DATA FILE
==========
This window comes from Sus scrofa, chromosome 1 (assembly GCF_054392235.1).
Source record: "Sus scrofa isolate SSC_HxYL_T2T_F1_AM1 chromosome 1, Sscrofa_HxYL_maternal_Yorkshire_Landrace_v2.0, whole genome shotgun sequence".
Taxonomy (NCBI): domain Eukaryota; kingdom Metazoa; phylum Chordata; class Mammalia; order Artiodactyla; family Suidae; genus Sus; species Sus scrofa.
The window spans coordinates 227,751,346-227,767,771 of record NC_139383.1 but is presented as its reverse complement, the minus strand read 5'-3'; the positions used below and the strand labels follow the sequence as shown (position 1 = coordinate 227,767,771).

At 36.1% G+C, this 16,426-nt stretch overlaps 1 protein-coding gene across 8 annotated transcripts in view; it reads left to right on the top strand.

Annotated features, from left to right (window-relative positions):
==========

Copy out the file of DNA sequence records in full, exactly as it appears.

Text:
This window comes from Sus scrofa, chromosome 1 (assembly GCF_054392235.1).
Source record: "Sus scrofa isolate SSC_HxYL_T2T_F1_AM1 chromosome 1, Sscrofa_HxYL_maternal_Yorkshire_Landrace_v2.0, whole genome shotgun sequence".
Taxonomy (NCBI): domain Eukaryota; kingdom Metazoa; phylum Chordata; class Mammalia; order Artiodactyla; family Suidae; genus Sus; species Sus scrofa.
The window spans coordinates 227,751,346-227,767,771 of record NC_139383.1 but is presented as its reverse complement, the minus strand read 5'-3'; the positions used below and the strand labels follow the sequence as shown (position 1 = coordinate 227,767,771).

At 36.1% G+C, this 16,426-nt stretch overlaps 1 protein-coding gene across 8 annotated transcripts in view; it reads left to right on the top strand.

Annotated features, from left to right (window-relative positions):